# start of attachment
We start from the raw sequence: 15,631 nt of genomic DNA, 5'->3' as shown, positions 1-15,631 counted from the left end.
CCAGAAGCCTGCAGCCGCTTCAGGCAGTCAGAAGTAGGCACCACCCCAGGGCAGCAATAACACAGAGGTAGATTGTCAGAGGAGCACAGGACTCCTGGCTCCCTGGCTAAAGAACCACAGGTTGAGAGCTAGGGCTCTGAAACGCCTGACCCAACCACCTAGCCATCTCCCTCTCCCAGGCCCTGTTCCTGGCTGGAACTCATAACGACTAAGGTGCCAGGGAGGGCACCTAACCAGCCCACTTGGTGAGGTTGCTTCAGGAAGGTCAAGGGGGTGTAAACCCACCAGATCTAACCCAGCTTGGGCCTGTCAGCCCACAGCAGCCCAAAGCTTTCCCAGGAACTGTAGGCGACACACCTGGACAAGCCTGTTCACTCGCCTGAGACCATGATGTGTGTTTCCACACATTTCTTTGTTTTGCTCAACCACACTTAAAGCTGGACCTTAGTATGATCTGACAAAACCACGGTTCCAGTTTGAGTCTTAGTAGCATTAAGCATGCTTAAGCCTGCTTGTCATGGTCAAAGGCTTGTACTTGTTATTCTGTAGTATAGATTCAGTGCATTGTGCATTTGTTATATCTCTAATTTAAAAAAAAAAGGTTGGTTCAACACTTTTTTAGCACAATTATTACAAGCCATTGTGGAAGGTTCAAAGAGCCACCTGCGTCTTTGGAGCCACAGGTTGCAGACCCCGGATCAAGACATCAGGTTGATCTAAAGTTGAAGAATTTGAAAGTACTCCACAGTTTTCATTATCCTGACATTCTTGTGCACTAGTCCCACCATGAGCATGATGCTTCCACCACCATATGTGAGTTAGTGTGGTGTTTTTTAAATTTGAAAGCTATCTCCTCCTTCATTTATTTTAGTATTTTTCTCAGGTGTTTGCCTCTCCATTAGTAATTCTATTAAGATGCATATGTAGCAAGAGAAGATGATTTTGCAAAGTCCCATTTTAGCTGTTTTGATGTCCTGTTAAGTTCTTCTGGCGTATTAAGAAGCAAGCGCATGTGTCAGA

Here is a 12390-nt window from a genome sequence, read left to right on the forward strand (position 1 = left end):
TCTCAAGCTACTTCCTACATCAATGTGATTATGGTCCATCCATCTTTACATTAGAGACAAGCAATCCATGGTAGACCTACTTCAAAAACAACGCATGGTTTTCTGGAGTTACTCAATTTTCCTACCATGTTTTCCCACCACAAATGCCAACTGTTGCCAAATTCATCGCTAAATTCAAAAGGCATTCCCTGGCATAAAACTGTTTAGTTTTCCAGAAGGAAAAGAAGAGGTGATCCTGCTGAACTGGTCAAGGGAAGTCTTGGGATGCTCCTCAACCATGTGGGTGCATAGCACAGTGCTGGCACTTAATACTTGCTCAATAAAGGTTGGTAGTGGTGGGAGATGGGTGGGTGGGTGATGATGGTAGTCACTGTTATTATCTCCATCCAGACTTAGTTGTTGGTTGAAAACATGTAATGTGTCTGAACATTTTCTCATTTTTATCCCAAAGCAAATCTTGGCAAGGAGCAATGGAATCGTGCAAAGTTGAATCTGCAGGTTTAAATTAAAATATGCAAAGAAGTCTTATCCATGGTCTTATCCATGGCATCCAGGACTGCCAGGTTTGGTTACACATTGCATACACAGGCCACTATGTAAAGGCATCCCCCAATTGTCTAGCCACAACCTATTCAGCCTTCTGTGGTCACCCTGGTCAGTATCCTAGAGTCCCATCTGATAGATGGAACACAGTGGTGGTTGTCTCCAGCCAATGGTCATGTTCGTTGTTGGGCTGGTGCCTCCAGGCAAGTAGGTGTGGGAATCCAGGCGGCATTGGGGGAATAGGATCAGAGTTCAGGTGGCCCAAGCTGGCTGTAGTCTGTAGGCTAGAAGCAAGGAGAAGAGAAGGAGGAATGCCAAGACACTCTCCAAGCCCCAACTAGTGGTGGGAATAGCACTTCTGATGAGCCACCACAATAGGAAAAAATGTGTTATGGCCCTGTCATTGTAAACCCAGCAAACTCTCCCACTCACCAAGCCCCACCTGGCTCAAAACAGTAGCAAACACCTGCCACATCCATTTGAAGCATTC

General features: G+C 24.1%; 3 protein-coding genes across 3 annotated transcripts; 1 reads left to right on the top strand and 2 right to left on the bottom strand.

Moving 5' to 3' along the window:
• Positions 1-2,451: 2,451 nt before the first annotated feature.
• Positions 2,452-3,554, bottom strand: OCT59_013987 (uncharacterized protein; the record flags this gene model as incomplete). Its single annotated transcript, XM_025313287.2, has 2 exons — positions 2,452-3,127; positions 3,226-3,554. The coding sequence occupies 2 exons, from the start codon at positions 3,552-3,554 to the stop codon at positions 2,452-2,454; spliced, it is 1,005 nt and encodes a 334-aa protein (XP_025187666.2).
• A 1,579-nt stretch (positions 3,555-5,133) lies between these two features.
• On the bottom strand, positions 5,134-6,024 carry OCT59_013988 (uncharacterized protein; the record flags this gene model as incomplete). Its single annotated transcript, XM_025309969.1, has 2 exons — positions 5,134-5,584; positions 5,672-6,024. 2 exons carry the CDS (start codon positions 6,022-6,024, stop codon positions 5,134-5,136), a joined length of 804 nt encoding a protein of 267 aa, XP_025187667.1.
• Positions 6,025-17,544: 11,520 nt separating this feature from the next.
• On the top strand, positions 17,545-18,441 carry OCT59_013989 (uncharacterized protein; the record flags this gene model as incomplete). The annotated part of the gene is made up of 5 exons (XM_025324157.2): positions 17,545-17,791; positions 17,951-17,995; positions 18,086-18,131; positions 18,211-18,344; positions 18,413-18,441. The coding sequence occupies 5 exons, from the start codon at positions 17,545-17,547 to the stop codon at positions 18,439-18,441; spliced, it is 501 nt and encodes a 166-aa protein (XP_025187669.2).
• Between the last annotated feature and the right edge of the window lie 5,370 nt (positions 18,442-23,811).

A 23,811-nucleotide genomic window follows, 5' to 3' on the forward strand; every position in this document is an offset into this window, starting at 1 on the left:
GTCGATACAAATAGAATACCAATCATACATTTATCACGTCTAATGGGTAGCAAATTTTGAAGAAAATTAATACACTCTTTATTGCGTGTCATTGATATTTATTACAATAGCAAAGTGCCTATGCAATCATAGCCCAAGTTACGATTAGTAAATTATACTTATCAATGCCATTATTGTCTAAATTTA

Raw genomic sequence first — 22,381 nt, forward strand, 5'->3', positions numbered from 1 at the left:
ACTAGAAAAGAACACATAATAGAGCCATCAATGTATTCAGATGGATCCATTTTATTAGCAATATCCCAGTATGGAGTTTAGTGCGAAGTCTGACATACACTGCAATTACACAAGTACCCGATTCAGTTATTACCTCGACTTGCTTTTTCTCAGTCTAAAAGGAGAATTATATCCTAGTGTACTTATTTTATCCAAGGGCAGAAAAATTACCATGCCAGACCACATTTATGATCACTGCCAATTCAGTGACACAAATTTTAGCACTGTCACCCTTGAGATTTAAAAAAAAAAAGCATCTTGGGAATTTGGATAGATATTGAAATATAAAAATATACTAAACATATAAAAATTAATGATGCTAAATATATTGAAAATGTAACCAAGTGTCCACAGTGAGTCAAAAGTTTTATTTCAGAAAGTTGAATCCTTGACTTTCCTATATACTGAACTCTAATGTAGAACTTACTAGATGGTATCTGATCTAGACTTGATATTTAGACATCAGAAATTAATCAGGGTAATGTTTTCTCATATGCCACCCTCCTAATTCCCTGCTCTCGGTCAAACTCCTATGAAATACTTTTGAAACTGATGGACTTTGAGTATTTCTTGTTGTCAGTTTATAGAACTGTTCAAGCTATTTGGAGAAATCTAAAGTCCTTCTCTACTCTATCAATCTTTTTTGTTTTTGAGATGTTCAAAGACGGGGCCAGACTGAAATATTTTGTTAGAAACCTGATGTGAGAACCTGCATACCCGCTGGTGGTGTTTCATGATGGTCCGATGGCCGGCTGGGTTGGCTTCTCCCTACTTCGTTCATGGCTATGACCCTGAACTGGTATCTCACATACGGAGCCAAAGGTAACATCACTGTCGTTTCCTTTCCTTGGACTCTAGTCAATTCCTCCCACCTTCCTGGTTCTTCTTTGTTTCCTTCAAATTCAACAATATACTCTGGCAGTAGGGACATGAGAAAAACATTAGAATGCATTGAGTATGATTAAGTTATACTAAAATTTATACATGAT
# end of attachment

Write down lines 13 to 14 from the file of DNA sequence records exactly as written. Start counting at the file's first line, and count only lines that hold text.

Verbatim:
• Between the last annotated feature and the right edge of the window lie 5,370 nt (positions 18,442-23,811).

A 23,811-nucleotide genomic window follows, 5' to 3' on the forward strand; every position in this document is an offset into this window, starting at 1 on the left: